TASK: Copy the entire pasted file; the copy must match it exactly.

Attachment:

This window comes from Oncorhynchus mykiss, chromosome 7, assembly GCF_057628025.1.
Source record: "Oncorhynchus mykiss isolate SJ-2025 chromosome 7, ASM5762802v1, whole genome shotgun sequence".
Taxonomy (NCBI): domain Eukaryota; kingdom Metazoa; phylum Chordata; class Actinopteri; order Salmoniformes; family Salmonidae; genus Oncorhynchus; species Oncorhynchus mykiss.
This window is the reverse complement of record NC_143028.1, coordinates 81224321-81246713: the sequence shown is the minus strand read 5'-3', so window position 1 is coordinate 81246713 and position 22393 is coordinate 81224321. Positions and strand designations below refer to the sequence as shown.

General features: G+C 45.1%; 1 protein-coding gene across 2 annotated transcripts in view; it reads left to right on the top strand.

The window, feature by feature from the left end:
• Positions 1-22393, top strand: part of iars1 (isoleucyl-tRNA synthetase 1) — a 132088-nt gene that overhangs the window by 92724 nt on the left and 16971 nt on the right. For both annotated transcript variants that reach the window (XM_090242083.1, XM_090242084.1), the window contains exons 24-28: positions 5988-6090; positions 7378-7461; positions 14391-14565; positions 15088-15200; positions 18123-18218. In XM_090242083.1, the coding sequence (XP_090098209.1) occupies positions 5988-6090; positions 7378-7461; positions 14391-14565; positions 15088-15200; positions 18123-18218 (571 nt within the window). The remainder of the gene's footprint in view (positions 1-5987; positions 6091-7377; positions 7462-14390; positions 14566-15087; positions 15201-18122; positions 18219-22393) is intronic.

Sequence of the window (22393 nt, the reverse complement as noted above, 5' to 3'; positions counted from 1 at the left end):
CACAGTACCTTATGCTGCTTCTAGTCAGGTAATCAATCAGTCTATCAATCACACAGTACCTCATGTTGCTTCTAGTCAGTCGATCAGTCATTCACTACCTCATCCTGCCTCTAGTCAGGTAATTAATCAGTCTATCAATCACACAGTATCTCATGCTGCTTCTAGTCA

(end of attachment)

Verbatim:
This window comes from Oncorhynchus mykiss, chromosome 7, assembly GCF_057628025.1.
Source record: "Oncorhynchus mykiss isolate SJ-2025 chromosome 7, ASM5762802v1, whole genome shotgun sequence".
Taxonomy (NCBI): domain Eukaryota; kingdom Metazoa; phylum Chordata; class Actinopteri; order Salmoniformes; family Salmonidae; genus Oncorhynchus; species Oncorhynchus mykiss.
This window is the reverse complement of record NC_143028.1, coordinates 81224321-81246713: the sequence shown is the minus strand read 5'-3', so window position 1 is coordinate 81246713 and position 22393 is coordinate 81224321. Positions and strand designations below refer to the sequence as shown.

General features: G+C 45.1%; 1 protein-coding gene across 2 annotated transcripts in view; it reads left to right on the top strand.

The window, feature by feature from the left end:
• Positions 1-22393, top strand: part of iars1 (isoleucyl-tRNA synthetase 1) — a 132088-nt gene that overhangs the window by 92724 nt on the left and 16971 nt on the right. For both annotated transcript variants that reach the window (XM_090242083.1, XM_090242084.1), the window contains exons 24-28: positions 5988-6090; positions 7378-7461; positions 14391-14565; positions 15088-15200; positions 18123-18218. In XM_090242083.1, the coding sequence (XP_090098209.1) occupies positions 5988-6090; positions 7378-7461; positions 14391-14565; positions 15088-15200; positions 18123-18218 (571 nt within the window). The remainder of the gene's footprint in view (positions 1-5987; positions 6091-7377; positions 7462-14390; positions 14566-15087; positions 15201-18122; positions 18219-22393) is intronic.

Sequence of the window (22393 nt, the reverse complement as noted above, 5' to 3'; positions counted from 1 at the left end):
CACAGTACCTTATGCTGCTTCTAGTCAGGTAATCAATCAGTCTATCAATCACACAGTACCTCATGTTGCTTCTAGTCAGTCGATCAGTCATTCACTACCTCATCCTGCCTCTAGTCAGGTAATTAATCAGTCTATCAATCACACAGTATCTCATGCTGCTTCTAGTCA